1976 was Hunt's best year, as he won six Grands Prix. It was an incredibly turbulent season. He was disqualified and later reinstated as the winner of the Spanish Grand Prix for supposedly driving a McLaren that was 1.8cm too wide. A seventh win at the British Grand Prix was disallowed after a row over an accident at the first corner that Hunt had got involved in. At the Italian Grand Prix, the Texaco fuel that McLaren used was tested and although legal, the Italian scrutineers deemed the fuel to be illegal and Hunt was forced to start at the back of the grid.

Niki Lauda's near-fatal accident in Germany allowed Hunt to close the gap to the Austrian and, as they went to the final round in Japan, Hunt was just 3 points behind. The Japanese Gran Prix was torrentially wet, and Lauda refused to race, saying the conditions were too dangerous. After leading most of the race James suffered a puncture, but managed to splash back to third (4 points), enough for him to win the World Championship by a single point.

Hunt's lifestyle was as controversial as some of the events on track. He was associated with a succession of beautiful women, he preferred to turn up to formal functions in bare feet and jeans, he was a casual user of marijuana, and he lived an informal life near the beach in Marbella. It was often assumed that he did not take racing seriously enough, yet through 1976 and 1977 the results continued to come. He famously wore a badge on his racing overalls that read Sex - Breakfast of Champions.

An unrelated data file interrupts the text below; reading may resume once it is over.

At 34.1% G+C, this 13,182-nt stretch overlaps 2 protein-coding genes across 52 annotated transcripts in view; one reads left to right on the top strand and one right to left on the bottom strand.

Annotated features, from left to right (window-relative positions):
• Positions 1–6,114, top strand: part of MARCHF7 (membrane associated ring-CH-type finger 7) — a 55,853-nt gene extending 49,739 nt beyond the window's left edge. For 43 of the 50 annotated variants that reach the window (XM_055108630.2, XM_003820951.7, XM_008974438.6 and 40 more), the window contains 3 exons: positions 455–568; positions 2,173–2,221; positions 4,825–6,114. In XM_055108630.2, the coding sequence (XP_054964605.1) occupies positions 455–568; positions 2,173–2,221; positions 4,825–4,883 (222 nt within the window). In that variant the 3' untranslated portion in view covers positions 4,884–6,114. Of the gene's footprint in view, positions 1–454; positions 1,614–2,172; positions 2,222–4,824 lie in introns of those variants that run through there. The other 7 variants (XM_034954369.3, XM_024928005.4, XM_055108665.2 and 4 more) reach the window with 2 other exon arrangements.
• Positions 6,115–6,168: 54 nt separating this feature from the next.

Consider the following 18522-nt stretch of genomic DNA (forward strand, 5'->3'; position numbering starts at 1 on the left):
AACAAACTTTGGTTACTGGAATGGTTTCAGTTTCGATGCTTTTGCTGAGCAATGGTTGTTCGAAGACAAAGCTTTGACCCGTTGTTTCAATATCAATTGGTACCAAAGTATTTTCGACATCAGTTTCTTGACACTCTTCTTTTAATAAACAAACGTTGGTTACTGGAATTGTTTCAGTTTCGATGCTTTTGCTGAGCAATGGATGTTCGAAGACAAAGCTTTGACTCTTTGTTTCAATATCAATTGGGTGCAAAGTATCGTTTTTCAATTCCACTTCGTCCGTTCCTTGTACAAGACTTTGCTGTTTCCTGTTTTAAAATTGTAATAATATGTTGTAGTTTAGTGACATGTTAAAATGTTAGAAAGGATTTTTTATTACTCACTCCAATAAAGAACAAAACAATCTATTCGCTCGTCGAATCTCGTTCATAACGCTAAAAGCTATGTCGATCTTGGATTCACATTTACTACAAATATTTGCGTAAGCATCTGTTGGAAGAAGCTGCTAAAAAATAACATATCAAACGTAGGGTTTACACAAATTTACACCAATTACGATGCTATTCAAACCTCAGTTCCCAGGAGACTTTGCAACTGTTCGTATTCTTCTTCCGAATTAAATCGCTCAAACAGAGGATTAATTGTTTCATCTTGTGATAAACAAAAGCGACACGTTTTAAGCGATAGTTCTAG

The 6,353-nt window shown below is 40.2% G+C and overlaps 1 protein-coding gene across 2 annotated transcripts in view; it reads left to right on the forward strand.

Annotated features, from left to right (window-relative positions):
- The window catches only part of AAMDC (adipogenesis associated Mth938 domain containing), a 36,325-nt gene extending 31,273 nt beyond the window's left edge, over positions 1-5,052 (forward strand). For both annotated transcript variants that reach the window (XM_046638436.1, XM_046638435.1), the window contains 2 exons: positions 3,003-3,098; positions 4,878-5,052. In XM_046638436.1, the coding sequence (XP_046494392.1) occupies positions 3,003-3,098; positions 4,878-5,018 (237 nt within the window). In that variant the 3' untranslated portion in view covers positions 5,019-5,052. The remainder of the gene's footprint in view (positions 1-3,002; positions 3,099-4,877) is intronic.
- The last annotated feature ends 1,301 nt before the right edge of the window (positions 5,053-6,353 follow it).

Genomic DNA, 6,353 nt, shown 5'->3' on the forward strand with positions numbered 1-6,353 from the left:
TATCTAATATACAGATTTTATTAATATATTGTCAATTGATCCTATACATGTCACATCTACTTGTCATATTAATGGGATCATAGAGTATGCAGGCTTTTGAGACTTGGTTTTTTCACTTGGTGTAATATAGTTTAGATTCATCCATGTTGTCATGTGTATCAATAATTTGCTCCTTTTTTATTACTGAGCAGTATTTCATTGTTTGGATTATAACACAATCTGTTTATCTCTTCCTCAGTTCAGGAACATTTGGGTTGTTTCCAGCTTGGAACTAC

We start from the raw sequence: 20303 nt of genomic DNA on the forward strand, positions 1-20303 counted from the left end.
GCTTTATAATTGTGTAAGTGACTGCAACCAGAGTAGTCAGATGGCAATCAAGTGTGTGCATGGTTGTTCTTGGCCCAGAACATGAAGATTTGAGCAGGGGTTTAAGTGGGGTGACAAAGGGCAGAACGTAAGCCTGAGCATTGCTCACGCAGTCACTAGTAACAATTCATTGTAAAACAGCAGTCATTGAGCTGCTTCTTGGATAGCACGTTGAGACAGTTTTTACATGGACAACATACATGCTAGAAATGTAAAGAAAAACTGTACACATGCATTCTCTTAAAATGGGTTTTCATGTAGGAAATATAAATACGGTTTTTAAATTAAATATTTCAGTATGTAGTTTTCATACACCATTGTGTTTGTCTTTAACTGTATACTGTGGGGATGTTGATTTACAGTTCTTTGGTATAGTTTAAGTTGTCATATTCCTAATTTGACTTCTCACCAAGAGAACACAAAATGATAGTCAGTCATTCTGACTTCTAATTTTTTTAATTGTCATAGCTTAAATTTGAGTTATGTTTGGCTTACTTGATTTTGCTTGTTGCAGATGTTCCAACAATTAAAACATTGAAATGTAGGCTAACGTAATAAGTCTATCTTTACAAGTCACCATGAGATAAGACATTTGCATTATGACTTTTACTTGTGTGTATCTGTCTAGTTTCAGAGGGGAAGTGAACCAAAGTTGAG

The following season started unlucky for Hunt, although he eventually won three GPs and placed well in the Championship. However, in 1978 he hardly scored any points due to a mix of low personal motivation and McLaren having been outclassed by Lotus; for 1979 Hunt moved to the initially very successful Wolf team for what would be his last Formula One season. In 1978, Hunt was the man who heroically rescued Ronnie Peterson after the latter had crashed into the barriers of Monza track and his Lotus had burst in flames, but the Swede died one day later because of an embolism.

Hunt's 1979 season with Wolf was perfunctory - the team's ground-effect car was uncompetitive and Hunt had lost his enthusiasm for racing - his private life was becoming increasingly turbulent. Hunt did not complete the season and retired forever from racing after the Monaco Grand Prix.

Soon after retirement, Hunt became an outspoken and entertaining TV commentator for the BBC alongside Murray Walker. Hunt fought depression and overuse of alcohol and despite severe financial setbacks in his business life, approaching his mid 40s it seemed that he had finally overcome many of his demons and had finally achieved happiness. This was however not to last long - Hunt died at the age of 45 of a heart attack at his home in Wimbledon SW19, sadly, only hours after having proposed to Helen, his girlfriend at the time.

Hunt was one of the most charismatic drivers, notorious for his unconventional behaviour on and off the track. Having been part of Formula One when the series was consolidating, and when it was conquering the attention of the motor sport press, Hunt became the epitome of unruly, brilliant, playboy drivers and was celebrated for his English eccentricity. Many later day drivers will be compared with Hunt for their antics, among them Eddie Irvine and Kimi Räikkönen.